Black-footed Cat

Felis nigripes

Quick Bio for Black Footed Cats:

Status: Vulnerable
have from 1-3 kittens, usually 2
Weight: 1-3 kg
Diet: Carnivore

Physical description of Black-footed Cats

Black-footed cats are the smallest of the cats. They are just a bit smaller than the sand cat, kodkod and flat-headed cats.

Their light colored fur is patterned by black or brown spots. The face has stripes the same shade as the spots. These stripes are also often visible on the tail. The tail’s tip is black. Significantly, the color of the feet, like the tail tip, are noticeably black. Accordingly, this is where the common name is derived.

Distribution and habitat of Black-footed Cats

The Black-Footed Cat is at home in Southern Africa. It can be found in Botswana, Namibia, Zimbabwe and South Africa, living in the savanna that the region is renowned for.

Black-footed cats like grasslands and some arid areas such as deserts, or at least the transitional zones. They create dens underground, in small burrows, and are opportunistic in utilizing the holes of dug out termite mounds that have already been provided by Anteaters (and vacated by the termites).

Black-footed Cat behavior

The behavior of the black-footed cat is relatively solitary, seeking companionship only for mating, and when females are raising young.

Primarily nocturnal hunters, during the day, the cats shelter in their burrows or those of other animals, hidden from larger predators.

The males and females may share territory but rarely commingle. The male’s territory is significantly larger, perhaps almost twice the size of a female’s territory (10 sq km), and overlaps with multiple females. They mark territory with urine akin with many other cats.

Aforementioned, urine spraying and scent marking is predominantly a means of social communication of territory, and it also notifies males when a female is ready to breed.

Black-Footed Cat (Felis nigripes) snarling at the photographer. Probably it did not like to be disturbed in its own space.
Licensed from Shutterstock
Black-Footed Cat (Felis nigripes) snarling at the photographer. Probably it did not like to be disturbed in its own space.

What do Black-footed Cats eat?

The conventional diet of the black-footed cat is carnivorous, it correspondingly eats small animals, commonly birds and mammals. In rare circumstances, they will also prey on reptiles and invertebrates.

During the winter (dry season), when smaller food is scarce, they will prey on slightly larger animals and even hide the carcasses for future use.

Mating and Parental care of Black-footed Cats

The territories of males are more extensive and overlap that of the female black-footed cat. As such, males tend to mate with more than one female. Despite the overlapping territories, males and females don’t associate with each other except during mating. The female raises the cubs alone.

Black-footed cats tend to mate during the spring, and typically give birth at the start of the wetter season in Southern Africa. One or two kittens are born which are usually weaned by six weeks. It is towards the end of this stage that the young begin to hunt, and the female brings them live prey to feed upon, that is generally injured and easy to recapture. This assists the kittens in honing their skills.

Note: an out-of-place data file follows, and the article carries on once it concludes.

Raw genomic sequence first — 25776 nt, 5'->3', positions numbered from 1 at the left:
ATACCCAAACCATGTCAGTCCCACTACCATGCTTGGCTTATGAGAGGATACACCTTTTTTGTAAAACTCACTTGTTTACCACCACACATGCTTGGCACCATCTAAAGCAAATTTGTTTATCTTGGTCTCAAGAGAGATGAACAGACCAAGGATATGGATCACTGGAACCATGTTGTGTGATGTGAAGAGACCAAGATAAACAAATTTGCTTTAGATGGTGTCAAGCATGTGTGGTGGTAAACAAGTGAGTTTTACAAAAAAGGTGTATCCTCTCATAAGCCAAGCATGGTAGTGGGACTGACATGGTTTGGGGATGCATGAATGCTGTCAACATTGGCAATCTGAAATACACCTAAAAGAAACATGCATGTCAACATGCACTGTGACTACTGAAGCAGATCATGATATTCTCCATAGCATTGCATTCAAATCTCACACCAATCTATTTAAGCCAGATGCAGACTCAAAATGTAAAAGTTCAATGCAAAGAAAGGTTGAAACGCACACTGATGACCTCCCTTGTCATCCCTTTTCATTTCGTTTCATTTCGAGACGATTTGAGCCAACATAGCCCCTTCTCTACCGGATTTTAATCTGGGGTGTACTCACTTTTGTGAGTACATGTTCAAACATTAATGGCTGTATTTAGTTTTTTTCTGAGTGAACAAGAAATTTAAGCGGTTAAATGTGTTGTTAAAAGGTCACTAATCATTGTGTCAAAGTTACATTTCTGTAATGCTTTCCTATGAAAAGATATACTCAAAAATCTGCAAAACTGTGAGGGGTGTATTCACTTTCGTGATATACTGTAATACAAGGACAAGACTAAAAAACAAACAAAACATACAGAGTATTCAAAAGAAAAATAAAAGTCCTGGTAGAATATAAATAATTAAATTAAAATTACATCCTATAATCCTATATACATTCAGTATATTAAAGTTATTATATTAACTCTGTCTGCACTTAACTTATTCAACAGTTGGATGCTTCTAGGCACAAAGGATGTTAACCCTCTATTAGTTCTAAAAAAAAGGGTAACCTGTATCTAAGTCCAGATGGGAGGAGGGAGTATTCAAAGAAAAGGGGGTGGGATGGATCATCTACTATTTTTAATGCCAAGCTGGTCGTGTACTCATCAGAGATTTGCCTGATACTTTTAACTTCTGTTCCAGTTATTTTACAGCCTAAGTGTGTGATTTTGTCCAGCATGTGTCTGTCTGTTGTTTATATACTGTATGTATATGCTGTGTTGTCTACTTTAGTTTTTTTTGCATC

Hunting is mostly done at night.

Who preys on Black-footed Cats

This is one of the luckiest cats when it comes to humans since it is not known to be hunted or persecuted by them. Their diminutive size prevents them from being a nuisance to livestock and the fur isn’t exploitable in comparison to larger animals.

Larger predators are a threat in their habitat, although given the nocturnal habits of the black-footed cat, we cannot specify the predating species. The infrequent sightings of the cats consequently affects observing others prey on them.

How long do Black-footed Cats live?

This is relatively unknown in the wild. Similar to other small cats, up to 15 years lifespan in captivity is common.

Black-footed Cats and their ecosystem

As a significant predator in its ecosystem, the black-footed cat is accountable for keeping the populations of smaller animals in check.

Impact of Black-footed Cats on the human economy

The black-footed cat curtails pests due to its predation on small rodents, which could carry disease. Smaller rodents can also be pests for crops, the cats to an extent provide a subtle positive economic impact.

There is no downside to a black-footed cat, with the exception of being scratched by them if you catch them unawares. Whilst the majority of larger cats don’t pose any risk to humans, they can be disruptive in areas with livestock. Black-footed cats are too small to cause disruption to the human economy.

Conservation status and human impact on Black-footed Cats

As previously mentioned, black-footed cats in general aren’t persecuted, but they are afflicted by poison and traps set for other animals. Hunting them is prohibited in South Africa (and Botswana, where hunting is illegal for everything).

The largest threat is the disruption to their habitat, be that from environmental damage or the fragmentation of their preferred habitat into smaller tracts of land.

Currently, they are found in many of South Africa’s National Parks, including Adoo Elephant NP, Karoo, and the Makgadikgadi NP in Botswana.

Black Footed Cat in French, German, Spanish ...

Latin Name
Felis nigripes
Alternative Names
Small Spotted Cat, African Black Footed Cat
French Names
Chat à Pieds Noirs
German Names
Schwarzfußkatze
Spanish Names
Gato Patinegro, Gato de Pies Negros
Swahili Names
Paka Miguu-myeusi

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